Can the visual arts benefit health and healing?
Degree GrantorUniversity of Canterbury
Degree NameMaster of Arts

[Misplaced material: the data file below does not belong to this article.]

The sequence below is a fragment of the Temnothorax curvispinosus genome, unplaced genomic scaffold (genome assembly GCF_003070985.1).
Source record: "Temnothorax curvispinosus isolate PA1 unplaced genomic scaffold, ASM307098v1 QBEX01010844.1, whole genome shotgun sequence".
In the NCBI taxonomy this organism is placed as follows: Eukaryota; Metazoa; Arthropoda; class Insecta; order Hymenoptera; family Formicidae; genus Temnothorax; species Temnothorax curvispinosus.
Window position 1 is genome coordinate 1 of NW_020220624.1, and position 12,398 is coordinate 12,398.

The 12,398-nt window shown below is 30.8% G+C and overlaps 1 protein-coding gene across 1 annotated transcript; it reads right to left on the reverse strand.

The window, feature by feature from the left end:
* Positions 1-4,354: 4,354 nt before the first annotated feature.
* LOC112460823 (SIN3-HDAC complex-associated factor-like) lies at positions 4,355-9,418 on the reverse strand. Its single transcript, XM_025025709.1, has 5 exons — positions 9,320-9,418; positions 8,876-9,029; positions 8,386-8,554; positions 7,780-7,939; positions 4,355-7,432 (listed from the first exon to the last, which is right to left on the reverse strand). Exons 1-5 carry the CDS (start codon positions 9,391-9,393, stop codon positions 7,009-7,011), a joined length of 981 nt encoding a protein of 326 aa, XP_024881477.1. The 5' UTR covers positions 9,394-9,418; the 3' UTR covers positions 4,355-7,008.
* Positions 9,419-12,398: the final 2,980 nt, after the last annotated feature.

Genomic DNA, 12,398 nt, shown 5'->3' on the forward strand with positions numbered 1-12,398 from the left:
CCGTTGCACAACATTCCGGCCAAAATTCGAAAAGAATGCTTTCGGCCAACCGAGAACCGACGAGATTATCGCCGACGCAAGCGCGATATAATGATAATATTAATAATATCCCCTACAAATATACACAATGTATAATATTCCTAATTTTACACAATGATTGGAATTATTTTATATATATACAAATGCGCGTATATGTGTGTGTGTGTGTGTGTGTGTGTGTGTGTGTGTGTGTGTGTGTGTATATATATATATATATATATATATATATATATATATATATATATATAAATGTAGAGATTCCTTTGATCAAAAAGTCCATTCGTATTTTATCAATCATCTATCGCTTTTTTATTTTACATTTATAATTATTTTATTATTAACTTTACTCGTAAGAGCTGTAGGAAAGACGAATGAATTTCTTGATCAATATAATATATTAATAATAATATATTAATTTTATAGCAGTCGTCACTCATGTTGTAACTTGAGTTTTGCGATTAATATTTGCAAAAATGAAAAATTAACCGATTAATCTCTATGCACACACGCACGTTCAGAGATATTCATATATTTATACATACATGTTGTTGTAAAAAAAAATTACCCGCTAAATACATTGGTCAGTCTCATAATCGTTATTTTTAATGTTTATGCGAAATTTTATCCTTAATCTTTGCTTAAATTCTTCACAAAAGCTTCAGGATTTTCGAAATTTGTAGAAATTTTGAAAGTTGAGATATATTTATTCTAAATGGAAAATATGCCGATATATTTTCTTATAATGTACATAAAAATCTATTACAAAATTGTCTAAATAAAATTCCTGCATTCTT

The present research aimed to investigate whether the visual arts could benefit health and healing. Three experiments were conducted testing two hundred participants in all. Experiments one and two were conducted in a University environment. The emotional response of eighty students in each experiment to a stressful experience was tested in four different visual environments (colourful art, scenery, provocative art, bare walls) under controlled conditions. Pleasant artworks (condition one and two) were associated with improved mood, more positive emotional memory and lower subjective stress ratings. The findings suggested that pleasant artworks may benefit health and healing. Experiment three was conducted in a hospital environment and compared the emotional state of patients on the basis of three different well-being measures. Forty patients in similar physical condition were tested in two visually different environments, a bare wall and an artwork condition. Experiment three, in the hospital environment with patients, could not confirm the results obtained at the University with students. It was concluded that the hospital research was contaminated with a number of uncontrolled extraneous variables having a positive influence on patients' stress experience. The stress experience could not be controlled for, thus leaving the effect of the artwork on patients' emotional state inconclusive. The implications of this research will be discussed and suggestions for future research will be given.